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For their own good
Fifty years ago, they were screwed-up kids sent to the Florida School for Boys to be straightened out. But now they are screwed-up men, scarred by the whippings they endured. Read the story and see a video and portrait gallery.
Texans backup quarterback Sage Rosenfels was 27 of 36 for 209 yards and three touchdowns, which matched a team record.
HOUSTON - Bucs defensive end Greg White had three sacks and two forced fumbles Sunday, the type of individual performance that typically sparks a dominating defense.
The Bucs' inability to stop the Texans on third down contributed to a disheartening 28-14 loss. The pressure was there. The turnovers were there. But Houston converted a remarkable 10 of 17 third-down plays, many from short yardage.
"It's hard to get off on third and 3s," cornerback Ronde Barber said. "Those are unmanageable downs as far as defense is concerned. I can drop back and throw a 2-yard hitch or a 3-yard checkdown. We didn't play well enough on first and second down.
"I'm not going to say it's a trend. It's something that happened Sunday."
The numbers tell the story.
For the season, on third downs of 6 yards or less, offenses convert 54 percent of the time against the Bucs. When the distance is 7 yards or more, the success rate drops dramatically, to 23 percent.
On Sunday, the difference was even more drastic. The Texans converted 9 of 12 from 6 yards or less, one of their five from 7 yards or more.
"We had a lot of third and shorts," strong safety Jermaine Phillips said. "When we can get them in third-and-long situations, it allows the pass rush to get off easy. When the guys up front had the opportunity, they were getting to the quarterback.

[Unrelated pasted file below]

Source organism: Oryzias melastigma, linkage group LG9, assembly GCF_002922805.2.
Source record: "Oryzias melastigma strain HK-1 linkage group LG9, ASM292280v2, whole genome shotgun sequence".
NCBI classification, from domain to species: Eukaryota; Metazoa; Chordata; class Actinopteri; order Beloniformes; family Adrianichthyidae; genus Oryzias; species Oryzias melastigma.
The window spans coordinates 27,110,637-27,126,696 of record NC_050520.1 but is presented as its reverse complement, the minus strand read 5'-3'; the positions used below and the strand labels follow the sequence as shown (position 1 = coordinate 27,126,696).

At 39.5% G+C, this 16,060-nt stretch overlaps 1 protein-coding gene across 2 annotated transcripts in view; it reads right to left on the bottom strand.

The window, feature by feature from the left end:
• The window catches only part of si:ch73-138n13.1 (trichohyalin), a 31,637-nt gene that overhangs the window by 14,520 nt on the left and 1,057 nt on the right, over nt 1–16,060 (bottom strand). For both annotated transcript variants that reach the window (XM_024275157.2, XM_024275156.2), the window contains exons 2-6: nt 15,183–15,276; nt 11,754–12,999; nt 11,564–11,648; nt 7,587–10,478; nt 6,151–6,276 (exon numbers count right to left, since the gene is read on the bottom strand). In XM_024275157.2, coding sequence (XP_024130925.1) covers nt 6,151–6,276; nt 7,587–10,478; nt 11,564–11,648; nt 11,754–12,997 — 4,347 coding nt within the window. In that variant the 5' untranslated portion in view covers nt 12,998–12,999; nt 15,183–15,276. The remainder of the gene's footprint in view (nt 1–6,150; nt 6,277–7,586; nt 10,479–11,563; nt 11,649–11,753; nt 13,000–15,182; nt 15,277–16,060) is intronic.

"It's just a matter of getting them in third and long."
The disappointing performance was even more surprising considering the personnel the Texans had to use. Backup Sage Rosenfels started in place of injured Matt Schaub at quarterback, and rookie running back Darius Walker played most of the game because of an ankle injury to starter Ron Dayne.
Walker, an undrafted rookie from Notre Dame, was promoted from the practice squad last week. He made his first NFL carry early in the second quarter.
Rosenfels was 27 of 36 for 209 yards and three touchdowns, which matched a team record. Walker had 81 total yards, 16 rushes for 46 yards and six catches for 35.
"He made some unbelievably tight throws," defensive coordinator Monte Kiffin said. "He looked like Joe Montana firing it in there. 'Criminy, Sage, you're not supposed to be that good.' "
Kiffin gave credit to Rosenfels, citing a third-and-3 play when defensive end Gaines Adams flushed Rosenfels from the pocket and was about to run him down from behind for a sack. But Rosenfels stopped and threw sidearm against his body for a 9-yard completion to tight end Owen Daniels.
Rosenfels used Walker as an outlet when the receivers were covered, something he rarely did when the bullish Dayne was in the game.
"We knew when Walker was in there he provided more of a threat in terms of checkdowns," Phillips said. "We knew what we had. There's no excuses, no explanations. We just got outplayed."
That left White as the only bright spot. A former Arena Football League defensive player of the year, White leads the team with 8.5 sacks and six forced fumbles in his first full NFL season.
"The defense, we could have played better," White said. "It was hard to get off the field."